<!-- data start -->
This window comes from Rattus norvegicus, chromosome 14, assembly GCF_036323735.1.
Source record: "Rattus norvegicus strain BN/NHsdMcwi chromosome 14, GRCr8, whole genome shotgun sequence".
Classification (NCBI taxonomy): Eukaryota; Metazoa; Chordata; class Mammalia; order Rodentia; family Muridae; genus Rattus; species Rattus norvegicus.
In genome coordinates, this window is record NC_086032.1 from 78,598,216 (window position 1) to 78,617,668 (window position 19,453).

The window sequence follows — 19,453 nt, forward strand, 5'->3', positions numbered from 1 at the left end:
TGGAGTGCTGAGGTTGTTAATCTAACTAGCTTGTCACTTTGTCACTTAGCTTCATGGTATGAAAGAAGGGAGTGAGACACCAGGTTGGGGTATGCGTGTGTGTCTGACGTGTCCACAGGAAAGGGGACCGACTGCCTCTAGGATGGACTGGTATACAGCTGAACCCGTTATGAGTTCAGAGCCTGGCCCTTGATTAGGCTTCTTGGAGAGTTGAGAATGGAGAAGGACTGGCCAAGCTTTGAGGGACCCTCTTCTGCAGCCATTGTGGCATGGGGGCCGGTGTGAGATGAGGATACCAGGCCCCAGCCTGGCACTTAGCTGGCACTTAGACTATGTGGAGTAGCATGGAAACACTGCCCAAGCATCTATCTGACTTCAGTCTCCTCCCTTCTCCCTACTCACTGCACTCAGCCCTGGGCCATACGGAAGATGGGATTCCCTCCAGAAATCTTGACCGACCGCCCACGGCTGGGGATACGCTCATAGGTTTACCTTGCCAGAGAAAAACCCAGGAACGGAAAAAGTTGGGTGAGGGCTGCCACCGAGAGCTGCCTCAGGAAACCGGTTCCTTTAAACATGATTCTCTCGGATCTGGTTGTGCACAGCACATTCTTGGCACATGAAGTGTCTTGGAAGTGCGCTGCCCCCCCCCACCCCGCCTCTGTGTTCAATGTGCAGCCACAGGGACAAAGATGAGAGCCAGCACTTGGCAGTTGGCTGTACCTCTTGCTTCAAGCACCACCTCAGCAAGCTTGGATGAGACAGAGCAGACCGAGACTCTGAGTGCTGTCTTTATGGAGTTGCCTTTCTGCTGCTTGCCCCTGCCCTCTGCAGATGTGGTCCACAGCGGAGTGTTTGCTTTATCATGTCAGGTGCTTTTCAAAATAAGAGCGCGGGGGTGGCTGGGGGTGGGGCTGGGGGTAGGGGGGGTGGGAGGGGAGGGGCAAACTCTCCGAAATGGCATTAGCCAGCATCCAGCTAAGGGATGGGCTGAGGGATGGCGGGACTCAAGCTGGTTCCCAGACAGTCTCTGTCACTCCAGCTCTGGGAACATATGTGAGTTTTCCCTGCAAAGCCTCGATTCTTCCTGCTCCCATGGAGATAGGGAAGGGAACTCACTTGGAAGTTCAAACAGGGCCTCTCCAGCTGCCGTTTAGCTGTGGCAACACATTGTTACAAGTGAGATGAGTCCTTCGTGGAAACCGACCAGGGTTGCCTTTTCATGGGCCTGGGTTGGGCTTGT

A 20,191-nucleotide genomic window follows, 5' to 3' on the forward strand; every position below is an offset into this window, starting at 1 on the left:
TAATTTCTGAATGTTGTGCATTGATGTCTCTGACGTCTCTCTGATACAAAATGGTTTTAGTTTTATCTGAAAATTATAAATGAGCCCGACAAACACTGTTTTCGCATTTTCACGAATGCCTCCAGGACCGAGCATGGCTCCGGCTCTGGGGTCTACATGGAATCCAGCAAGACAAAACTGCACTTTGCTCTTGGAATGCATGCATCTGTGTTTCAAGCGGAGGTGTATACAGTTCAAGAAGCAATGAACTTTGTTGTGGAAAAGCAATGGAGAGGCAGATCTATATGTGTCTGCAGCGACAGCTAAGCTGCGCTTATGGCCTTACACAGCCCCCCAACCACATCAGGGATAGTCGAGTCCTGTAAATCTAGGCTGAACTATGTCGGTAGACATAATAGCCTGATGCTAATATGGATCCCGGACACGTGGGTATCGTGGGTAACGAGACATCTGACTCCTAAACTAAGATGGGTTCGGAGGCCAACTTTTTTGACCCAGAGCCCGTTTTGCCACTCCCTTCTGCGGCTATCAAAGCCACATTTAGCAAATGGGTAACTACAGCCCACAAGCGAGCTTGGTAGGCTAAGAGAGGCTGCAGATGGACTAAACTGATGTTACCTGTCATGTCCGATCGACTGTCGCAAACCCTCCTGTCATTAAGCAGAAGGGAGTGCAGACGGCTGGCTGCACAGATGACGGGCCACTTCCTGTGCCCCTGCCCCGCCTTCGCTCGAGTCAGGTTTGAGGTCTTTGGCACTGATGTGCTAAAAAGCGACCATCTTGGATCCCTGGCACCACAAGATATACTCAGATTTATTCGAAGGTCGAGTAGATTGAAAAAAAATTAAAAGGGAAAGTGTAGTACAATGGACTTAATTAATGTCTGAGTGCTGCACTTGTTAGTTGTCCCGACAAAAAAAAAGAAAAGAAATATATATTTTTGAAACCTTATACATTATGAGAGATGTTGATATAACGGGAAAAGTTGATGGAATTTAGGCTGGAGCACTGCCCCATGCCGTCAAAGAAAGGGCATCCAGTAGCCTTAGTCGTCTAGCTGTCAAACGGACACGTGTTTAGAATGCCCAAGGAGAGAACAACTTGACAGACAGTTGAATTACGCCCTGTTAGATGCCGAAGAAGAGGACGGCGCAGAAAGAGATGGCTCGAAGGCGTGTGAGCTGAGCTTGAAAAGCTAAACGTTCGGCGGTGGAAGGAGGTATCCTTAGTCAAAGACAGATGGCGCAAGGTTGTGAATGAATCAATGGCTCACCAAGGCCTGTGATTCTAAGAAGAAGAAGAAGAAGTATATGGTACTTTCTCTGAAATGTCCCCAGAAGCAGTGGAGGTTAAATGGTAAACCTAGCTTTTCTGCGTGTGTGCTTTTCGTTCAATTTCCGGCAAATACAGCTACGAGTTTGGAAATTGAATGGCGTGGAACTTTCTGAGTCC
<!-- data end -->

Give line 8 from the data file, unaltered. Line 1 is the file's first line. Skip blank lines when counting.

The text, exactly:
TAATTTCTGAATGTTGTGCATTGATGTCTCTGACGTCTCTCTGATACAAAATGGTTTTAGTTTTATCTGAAAATTATAAATGAGCCCGACAAACACTGTTTTCGCATTTTCACGAATGCCTCCAGGACCGAGCATGGCTCCGGCTCTGGGGTCTACATGGAATCCAGCAAGACAAAACTGCACTTTGCTCTTGGAATGCATGCATCTGTGTTTCAAGCGGAGGTGTATACAGTTCAAGAAGCAATGAACTTTGTTGTGGAAAAGCAATGGAGAGGCAGATCTATATGTGTCTGCAGCGACAGCTAAGCTGCGCTTATGGCCTTACACAGCCCCCCAACCACATCAGGGATAGTCGAGTCCTGTAAATCTAGGCTGAACTATGTCGGTAGACATAATAGCCTGATGCTAATATGGATCCCGGACACGTGGGTATCGTGGGTAACGAGACATCTGACTCCTAAACTAAGATGGGTTCGGAGGCCAACTTTTTTGACCCAGAGCCCGTTTTGCCACTCCCTTCTGCGGCTATCAAAGCCACATTTAGCAAATGGGTAACTACAGCCCACAAGCGAGCTTGGTAGGCTAAGAGAGGCTGCAGATGGACTAAACTGATGTTACCTGTCATGTCCGATCGACTGTCGCAAACCCTCCTGTCATTAAGCAGAAGGGAGTGCAGACGGCTGGCTGCACAGATGACGGGCCACTTCCTGTGCCCCTGCCCCGCCTTCGCTCGAGTCAGGTTTGAGGTCTTTGGCACTGATGTGCTAAAAAGCGACCATCTTGGATCCCTGGCACCACAAGATATACTCAGATTTATTCGAAGGTCGAGTAGATTGAAAAAAAATTAAAAGGGAAAGTGTAGTACAATGGACTTAATTAATGTCTGAGTGCTGCACTTGTTAGTTGTCCCGACAAAAAAAAAGAAAAGAAATATATATTTTTGAAACCTTATACATTATGAGAGATGTTGATATAACGGGAAAAGTTGATGGAATTTAGGCTGGAGCACTGCCCCATGCCGTCAAAGAAAGGGCATCCAGTAGCCTTAGTCGTCTAGCTGTCAAACGGACACGTGTTTAGAATGCCCAAGGAGAGAACAACTTGACAGACAGTTGAATTACGCCCTGTTAGATGCCGAAGAAGAGGACGGCGCAGAAAGAGATGGCTCGAAGGCGTGTGAGCTGAGCTTGAAAAGCTAAACGTTCGGCGGTGGAAGGAGGTATCCTTAGTCAAAGACAGATGGCGCAAGGTTGTGAATGAATCAATGGCTCACCAAGGCCTGTGATTCTAAGAAGAAGAAGAAGAAGTATATGGTACTTTCTCTGAAATGTCCCCAGAAGCAGTGGAGGTTAAATGGTAAACCTAGCTTTTCTGCGTGTGTGCTTTTCGTTCAATTTCCGGCAAATACAGCTACGAGTTTGGAAATTGAATGGCGTGGAACTTTCTGAGTCC